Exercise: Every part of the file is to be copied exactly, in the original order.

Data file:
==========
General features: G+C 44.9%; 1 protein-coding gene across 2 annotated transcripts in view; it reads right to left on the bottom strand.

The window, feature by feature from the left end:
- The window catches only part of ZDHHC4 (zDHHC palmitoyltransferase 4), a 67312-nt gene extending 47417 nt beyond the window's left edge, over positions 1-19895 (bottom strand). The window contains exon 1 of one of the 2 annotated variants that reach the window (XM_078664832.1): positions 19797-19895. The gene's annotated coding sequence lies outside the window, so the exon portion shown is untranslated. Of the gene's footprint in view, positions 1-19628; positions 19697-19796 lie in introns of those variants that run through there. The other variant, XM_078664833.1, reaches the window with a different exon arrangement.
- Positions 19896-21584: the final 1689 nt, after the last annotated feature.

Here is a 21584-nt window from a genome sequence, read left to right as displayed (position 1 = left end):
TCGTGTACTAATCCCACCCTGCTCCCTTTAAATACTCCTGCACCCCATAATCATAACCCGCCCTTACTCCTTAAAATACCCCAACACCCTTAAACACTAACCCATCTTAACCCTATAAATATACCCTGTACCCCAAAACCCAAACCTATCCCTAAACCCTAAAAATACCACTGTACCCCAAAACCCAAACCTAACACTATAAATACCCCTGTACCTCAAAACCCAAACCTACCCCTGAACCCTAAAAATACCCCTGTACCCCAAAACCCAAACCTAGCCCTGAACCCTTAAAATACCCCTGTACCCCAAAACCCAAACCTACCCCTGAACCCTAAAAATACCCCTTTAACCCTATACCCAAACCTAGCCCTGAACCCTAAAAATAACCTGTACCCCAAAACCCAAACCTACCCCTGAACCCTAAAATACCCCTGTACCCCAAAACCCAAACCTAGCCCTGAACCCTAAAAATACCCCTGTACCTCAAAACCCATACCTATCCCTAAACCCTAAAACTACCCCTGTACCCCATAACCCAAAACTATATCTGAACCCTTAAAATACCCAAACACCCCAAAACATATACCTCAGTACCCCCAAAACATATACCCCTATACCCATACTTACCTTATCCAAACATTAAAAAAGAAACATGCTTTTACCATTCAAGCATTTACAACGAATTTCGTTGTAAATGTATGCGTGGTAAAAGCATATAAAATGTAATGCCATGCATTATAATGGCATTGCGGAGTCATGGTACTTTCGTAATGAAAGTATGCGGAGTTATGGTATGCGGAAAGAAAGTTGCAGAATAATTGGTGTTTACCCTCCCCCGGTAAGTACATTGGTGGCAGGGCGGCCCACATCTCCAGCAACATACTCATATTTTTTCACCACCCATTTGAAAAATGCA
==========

General features: G+C 44.9%; 1 protein-coding gene across 2 annotated transcripts in view; it reads right to left on the bottom strand.

The window, feature by feature from the left end:
- The window catches only part of ZDHHC4 (zDHHC palmitoyltransferase 4), a 67312-nt gene extending 47417 nt beyond the window's left edge, over positions 1-19895 (bottom strand). The window contains exon 1 of one of the 2 annotated variants that reach the window (XM_078664832.1): positions 19797-19895. The gene's annotated coding sequence lies outside the window, so the exon portion shown is untranslated. Of the gene's footprint in view, positions 1-19628; positions 19697-19796 lie in introns of those variants that run through there. The other variant, XM_078664833.1, reaches the window with a different exon arrangement.
- Positions 19896-21584: the final 1689 nt, after the last annotated feature.

Here is a 21584-nt window from a genome sequence, read left to right as displayed (position 1 = left end):
TCGTGTACTAATCCCACCCTGCTCCCTTTAAATACTCCTGCACCCCATAATCATAACCCGCCCTTACTCCTTAAAATACCCCAACACCCTTAAACACTAACCCATCTTAACCCTATAAATATACCCTGTACCCCAAAACCCAAACCTATCCCTAAACCCTAAAAATACCACTGTACCCCAAAACCCAAACCTAACACTATAAATACCCCTGTACCTCAAAACCCAAACCTACCCCTGAACCCTAAAAATACCCCTGTACCCCAAAACCCAAACCTAGCCCTGAACCCTTAAAATACCCCTGTACCCCAAAACCCAAACCTACCCCTGAACCCTAAAAATACCCCTTTAACCCTATACCCAAACCTAGCCCTGAACCCTAAAAATAACCTGTACCCCAAAACCCAAACCTACCCCTGAACCCTAAAATACCCCTGTACCCCAAAACCCAAACCTAGCCCTGAACCCTAAAAATACCCCTGTACCTCAAAACCCATACCTATCCCTAAACCCTAAAACTACCCCTGTACCCCATAACCCAAAACTATATCTGAACCCTTAAAATACCCAAACACCCCAAAACATATACCTCAGTACCCCCAAAACATATACCCCTATACCCATACTTACCTTATCCAAACATTAAAAAAGAAACATGCTTTTACCATTCAAGCATTTACAACGAATTTCGTTGTAAATGTATGCGTGGTAAAAGCATATAAAATGTAATGCCATGCATTATAATGGCATTGCGGAGTCATGGTACTTTCGTAATGAAAGTATGCGGAGTTATGGTATGCGGAAAGAAAGTTGCAGAATAATTGGTGTTTACCCTCCCCCGGTAAGTACATTGGTGGCAGGGCGGCCCACATCTCCAGCAACATACTCATATTTTTTCACCACCCATTTGAAAAATGCA